NASA’s Perseverance rover lands on Mars
After a 7-month, 470 million kilometre journey the NASA Perseverance rover has successfully landed on Mars.
A small piece of rock from the Pilbara is on board the rover, which will be searching for signs of previous life on the red planet.
The first images from the mission have been sent back to earth following the safe landing this morning.
Australian National University astrophysicist, Dr Brad Tucker, told 6PR’s Gareth Parker despite the difficulty of the mission so far, the work is only just beginning.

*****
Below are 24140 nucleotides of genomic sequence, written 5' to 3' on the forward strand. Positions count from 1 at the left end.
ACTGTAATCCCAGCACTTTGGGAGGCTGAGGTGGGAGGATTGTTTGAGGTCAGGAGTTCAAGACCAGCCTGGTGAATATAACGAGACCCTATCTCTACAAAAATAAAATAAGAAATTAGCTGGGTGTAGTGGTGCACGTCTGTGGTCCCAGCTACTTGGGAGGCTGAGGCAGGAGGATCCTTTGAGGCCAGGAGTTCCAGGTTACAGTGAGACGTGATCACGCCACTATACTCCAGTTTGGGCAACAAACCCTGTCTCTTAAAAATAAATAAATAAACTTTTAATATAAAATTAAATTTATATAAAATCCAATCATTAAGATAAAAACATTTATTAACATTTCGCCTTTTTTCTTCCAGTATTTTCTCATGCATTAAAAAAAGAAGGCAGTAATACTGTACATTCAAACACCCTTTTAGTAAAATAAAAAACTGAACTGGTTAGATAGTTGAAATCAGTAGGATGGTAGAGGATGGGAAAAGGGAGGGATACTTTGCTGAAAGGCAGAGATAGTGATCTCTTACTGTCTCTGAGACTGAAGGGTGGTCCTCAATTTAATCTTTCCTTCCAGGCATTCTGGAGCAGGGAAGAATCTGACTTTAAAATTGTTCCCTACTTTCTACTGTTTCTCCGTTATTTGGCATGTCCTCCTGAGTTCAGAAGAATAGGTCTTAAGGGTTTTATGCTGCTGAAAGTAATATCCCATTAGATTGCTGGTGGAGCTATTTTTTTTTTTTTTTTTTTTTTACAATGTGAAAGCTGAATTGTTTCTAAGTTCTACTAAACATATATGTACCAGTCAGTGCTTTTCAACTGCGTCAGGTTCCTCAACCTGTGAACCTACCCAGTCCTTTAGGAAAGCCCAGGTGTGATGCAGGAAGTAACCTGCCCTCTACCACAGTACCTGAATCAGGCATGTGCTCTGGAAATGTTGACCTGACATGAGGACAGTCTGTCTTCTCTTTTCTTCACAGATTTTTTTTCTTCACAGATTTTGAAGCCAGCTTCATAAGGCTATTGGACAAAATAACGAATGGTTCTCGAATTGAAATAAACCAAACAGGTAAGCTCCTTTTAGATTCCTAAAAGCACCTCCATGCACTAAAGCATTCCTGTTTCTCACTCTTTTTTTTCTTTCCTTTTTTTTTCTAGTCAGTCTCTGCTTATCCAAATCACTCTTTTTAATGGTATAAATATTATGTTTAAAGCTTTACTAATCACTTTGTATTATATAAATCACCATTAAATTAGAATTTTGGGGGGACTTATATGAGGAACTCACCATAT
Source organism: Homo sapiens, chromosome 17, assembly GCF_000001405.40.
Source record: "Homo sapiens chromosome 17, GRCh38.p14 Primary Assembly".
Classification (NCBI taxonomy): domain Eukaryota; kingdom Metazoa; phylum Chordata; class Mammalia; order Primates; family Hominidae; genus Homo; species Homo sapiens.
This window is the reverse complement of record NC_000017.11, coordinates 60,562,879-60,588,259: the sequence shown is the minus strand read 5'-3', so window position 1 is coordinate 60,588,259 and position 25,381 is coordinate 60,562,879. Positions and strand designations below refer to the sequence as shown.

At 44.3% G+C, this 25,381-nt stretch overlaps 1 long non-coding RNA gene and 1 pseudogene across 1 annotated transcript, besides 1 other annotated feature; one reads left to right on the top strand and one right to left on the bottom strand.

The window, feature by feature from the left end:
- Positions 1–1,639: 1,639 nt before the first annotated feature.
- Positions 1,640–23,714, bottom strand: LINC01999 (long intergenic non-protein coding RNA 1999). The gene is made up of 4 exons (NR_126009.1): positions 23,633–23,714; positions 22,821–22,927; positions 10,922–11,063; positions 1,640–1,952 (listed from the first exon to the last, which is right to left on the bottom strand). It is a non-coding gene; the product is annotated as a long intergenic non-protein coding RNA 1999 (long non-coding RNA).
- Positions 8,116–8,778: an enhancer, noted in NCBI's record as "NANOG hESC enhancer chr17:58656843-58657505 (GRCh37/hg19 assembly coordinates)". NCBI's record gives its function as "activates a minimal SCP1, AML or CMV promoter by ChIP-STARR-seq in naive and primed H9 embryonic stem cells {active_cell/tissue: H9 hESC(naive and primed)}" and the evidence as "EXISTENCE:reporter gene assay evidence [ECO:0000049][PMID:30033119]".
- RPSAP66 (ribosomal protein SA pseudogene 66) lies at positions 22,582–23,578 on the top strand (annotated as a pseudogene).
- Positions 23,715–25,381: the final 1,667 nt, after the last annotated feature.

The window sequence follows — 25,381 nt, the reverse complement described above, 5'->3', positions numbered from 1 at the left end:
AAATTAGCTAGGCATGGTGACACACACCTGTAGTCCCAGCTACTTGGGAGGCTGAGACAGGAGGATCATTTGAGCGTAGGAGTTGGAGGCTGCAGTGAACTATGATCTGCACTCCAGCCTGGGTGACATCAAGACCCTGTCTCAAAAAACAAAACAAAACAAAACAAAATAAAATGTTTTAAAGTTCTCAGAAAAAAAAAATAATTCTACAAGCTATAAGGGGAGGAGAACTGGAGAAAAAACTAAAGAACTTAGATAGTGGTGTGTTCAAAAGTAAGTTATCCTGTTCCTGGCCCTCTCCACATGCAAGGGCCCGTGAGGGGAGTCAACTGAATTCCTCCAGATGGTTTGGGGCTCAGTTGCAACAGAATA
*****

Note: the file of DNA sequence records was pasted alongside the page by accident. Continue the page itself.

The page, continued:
“They know the Jezero crater where they landed, it used to be a giant lake, so where there is water we think there is life,” he said.
“They are going to be looking for rocks, and actually using some earth rocks to calibrate and compare.
“There is a huge task ahead of them to search this crater for it.”
— NASA (@NASA) February 18, 2021
Dr Tucker believes there is a high chance they will find signs of life on Mars.
“I think we are so close to that answer, and I think today might be the start of the journey that we learn that we are not alone in this universe
Click play to hear the full interview.